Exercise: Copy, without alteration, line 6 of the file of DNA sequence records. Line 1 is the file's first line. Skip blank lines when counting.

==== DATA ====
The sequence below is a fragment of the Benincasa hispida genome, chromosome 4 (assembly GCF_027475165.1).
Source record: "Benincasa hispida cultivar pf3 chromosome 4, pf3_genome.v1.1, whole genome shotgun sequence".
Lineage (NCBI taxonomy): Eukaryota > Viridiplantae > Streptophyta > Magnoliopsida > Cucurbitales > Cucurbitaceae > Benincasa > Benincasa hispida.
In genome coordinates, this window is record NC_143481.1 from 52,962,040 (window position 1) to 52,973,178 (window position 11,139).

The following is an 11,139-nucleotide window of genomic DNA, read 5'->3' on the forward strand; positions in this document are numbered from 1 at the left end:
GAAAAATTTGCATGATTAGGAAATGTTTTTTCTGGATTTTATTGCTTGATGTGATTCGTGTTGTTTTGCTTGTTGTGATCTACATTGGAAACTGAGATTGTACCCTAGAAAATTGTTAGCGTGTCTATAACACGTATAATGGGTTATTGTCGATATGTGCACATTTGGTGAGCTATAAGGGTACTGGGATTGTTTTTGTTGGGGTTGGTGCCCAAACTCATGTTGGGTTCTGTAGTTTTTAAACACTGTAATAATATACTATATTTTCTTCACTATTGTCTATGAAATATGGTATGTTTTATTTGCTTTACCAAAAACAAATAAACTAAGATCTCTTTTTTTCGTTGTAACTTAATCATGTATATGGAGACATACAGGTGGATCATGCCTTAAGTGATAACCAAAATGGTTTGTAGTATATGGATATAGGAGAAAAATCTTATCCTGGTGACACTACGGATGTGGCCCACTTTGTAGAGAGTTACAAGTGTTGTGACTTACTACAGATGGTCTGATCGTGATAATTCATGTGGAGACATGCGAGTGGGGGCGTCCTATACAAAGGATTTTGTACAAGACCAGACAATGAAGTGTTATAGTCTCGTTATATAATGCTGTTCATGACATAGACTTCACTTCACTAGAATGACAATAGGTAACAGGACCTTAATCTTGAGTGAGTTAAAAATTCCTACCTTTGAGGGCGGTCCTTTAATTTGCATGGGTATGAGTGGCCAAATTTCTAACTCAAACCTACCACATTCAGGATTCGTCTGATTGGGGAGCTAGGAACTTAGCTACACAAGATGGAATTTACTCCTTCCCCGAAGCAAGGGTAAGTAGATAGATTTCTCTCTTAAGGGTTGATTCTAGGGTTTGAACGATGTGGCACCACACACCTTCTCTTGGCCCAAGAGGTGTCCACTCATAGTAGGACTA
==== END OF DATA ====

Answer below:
GAAAAATTTGCATGATTAGGAAATGTTTTTTCTGGATTTTATTGCTTGATGTGATTCGTGTTGTTTTGCTTGTTGTGATCTACATTGGAAACTGAGATTGTACCCTAGAAAATTGTTAGCGTGTCTATAACACGTATAATGGGTTATTGTCGATATGTGCACATTTGGTGAGCTATAAGGGTACTGGGATTGTTTTTGTTGGGGTTGGTGCCCAAACTCATGTTGGGTTCTGTAGTTTTTAAACACTGTAATAATATACTATATTTTCTTCACTATTGTCTATGAAATATGGTATGTTTTATTTGCTTTACCAAAAACAAATAAACTAAGATCTCTTTTTTTCGTTGTAACTTAATCATGTATATGGAGACATACAGGTGGATCATGCCTTAAGTGATAACCAAAATGGTTTGTAGTATATGGATATAGGAGAAAAATCTTATCCTGGTGACACTACGGATGTGGCCCACTTTGTAGAGAGTTACAAGTGTTGTGACTTACTACAGATGGTCTGATCGTGATAATTCATGTGGAGACATGCGAGTGGGGGCGTCCTATACAAAGGATTTTGTACAAGACCAGACAATGAAGTGTTATAGTCTCGTTATATAATGCTGTTCATGACATAGACTTCACTTCACTAGAATGACAATAGGTAACAGGACCTTAATCTTGAGTGAGTTAAAAATTCCTACCTTTGAGGGCGGTCCTTTAATTTGCATGGGTATGAGTGGCCAAATTTCTAACTCAAACCTACCACATTCAGGATTCGTCTGATTGGGGAGCTAGGAACTTAGCTACACAAGATGGAATTTACTCCTTCCCCGAAGCAAGGGTAAGTAGATAGATTTCTCTCTTAAGGGTTGATTCTAGGGTTTGAACGATGTGGCACCACACACCTTCTCTTGGCCCAAGAGGTGTCCACTCATAGTAGGACTA